Resurrecting Phoenix: How University Writing Programs Exploit Student Writers


I always loved the written word. However, after many years in higher education as a professor at two- and four-year institutions and an evaluator for the Middle States Commission on Higher Education, I have come to the conclusion that two things need to happen. First, the English major as we know it must be scratched, and all PhD programs in literature and most in writing should be put under moratorium for about ten to fifteen years. My following explanation of the first should give clarity to the second.

What I did not know when I entered community college with my spiffy GED in 1994 was that most English professors don’t actually write, or let’s be fair, they don’t have time to write. Or let’s be fair, if they write they usually write the academic essay, and they teach us to write — not my intention to offend anyone here — students the dumbed-down version of the academic essay. These are the essays that professors would write for journals, journals, mind you, that don’t pay them a dime, on a dwindling promise of tenure or of what used to be prestige. These publications are not focused on the profession’s advancement of literature; instead, the focus is on the advancement of the individual professor. Harold Bloom comes to mind, for example. It you are an English major, you know him. If you are important, you have no idea who he is.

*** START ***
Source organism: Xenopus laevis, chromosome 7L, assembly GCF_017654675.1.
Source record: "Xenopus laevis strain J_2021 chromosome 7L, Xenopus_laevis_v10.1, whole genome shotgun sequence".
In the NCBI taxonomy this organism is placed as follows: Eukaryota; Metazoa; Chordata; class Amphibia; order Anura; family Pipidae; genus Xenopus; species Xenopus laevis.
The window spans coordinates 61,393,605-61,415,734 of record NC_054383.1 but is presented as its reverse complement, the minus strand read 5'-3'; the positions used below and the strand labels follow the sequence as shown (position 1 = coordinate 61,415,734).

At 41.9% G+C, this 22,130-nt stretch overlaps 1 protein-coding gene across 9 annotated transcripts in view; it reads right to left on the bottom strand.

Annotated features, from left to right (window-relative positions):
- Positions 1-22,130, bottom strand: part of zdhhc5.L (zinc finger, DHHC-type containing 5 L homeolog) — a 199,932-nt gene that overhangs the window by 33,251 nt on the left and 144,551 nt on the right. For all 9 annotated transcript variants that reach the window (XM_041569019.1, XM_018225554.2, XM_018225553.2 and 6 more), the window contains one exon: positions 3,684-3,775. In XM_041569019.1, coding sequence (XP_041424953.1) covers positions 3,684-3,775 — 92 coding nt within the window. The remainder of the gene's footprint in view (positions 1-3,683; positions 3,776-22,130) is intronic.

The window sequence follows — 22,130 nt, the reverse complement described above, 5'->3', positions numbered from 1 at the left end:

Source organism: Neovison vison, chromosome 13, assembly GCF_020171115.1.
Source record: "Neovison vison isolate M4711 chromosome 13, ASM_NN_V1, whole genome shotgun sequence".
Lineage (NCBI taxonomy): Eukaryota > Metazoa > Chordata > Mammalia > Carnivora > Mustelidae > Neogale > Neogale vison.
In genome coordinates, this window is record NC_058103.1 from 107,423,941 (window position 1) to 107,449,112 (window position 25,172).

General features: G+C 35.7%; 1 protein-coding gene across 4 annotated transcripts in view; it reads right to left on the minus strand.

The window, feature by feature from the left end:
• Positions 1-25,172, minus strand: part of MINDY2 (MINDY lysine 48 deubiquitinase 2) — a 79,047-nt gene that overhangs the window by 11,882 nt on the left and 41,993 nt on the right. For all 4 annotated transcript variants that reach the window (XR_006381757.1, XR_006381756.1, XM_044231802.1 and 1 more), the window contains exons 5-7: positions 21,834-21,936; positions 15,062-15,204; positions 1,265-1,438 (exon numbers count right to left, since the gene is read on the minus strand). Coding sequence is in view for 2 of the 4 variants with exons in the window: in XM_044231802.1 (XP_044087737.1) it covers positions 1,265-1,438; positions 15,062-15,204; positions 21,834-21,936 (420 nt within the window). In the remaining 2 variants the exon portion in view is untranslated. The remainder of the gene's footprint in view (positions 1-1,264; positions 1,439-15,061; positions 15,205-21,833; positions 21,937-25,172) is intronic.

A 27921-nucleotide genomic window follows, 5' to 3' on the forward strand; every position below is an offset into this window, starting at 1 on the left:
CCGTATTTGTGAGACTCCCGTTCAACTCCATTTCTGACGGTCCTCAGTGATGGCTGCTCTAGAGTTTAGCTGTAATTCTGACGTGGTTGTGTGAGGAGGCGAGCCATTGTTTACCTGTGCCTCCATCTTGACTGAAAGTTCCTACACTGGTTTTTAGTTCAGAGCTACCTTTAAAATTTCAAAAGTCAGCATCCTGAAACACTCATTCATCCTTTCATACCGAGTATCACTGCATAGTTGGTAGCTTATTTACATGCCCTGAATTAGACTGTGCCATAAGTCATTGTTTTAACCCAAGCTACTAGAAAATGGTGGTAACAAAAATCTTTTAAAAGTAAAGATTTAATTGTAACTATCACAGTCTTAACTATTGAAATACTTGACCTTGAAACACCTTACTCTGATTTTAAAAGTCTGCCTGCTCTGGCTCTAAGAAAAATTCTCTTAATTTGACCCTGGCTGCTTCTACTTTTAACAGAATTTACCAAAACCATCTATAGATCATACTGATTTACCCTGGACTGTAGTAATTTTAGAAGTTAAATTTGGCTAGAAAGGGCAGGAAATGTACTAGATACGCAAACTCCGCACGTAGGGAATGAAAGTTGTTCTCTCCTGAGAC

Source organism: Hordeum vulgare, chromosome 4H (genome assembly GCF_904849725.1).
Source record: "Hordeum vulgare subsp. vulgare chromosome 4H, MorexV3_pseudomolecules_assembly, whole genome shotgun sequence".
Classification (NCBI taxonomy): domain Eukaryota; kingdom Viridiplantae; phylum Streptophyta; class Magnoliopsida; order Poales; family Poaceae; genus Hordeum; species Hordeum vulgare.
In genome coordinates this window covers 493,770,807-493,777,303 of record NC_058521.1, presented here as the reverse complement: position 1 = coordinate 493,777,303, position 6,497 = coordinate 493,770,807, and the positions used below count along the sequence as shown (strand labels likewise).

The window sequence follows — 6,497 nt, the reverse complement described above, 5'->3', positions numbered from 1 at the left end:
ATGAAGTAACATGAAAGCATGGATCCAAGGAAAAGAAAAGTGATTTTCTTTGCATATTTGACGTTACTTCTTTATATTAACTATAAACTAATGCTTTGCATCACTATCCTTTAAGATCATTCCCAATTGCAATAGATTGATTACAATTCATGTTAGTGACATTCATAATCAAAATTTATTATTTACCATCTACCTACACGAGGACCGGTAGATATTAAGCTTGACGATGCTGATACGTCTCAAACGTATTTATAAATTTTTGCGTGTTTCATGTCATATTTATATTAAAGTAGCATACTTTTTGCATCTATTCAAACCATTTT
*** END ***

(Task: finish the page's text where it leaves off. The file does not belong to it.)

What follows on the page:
Simply put, what is missing in literature and writing programs is creativity. Writing is a form of art and writing is not teaching people how to write; rather it’s allowing them to find their own way to write. It may be more effective to ask students to plagiarize an essay first and then ask them to write it in their own words. After they do so, then tell them to write their own story but use a similar structure. After they write their own stories, then tell them to try a different form, any form that comes to mind.

What I just explained is pretty much how Geoffrey Chaucer started writing as did Shakespeare. They were motivated. Is my student motivated enough to look for another form? Probably not. She just wants to get a good grade so that she can get through and graduate and get a good job. She may not even know what job she wants. If I can inspire her with provocative subject matter, something colleges and universities are cracking down on, she may get motivated and that’s how art happens. That just may be how a career happens also. Creativity pushes limits, and that is the key to good critical-thinking skills that are useful in the real word.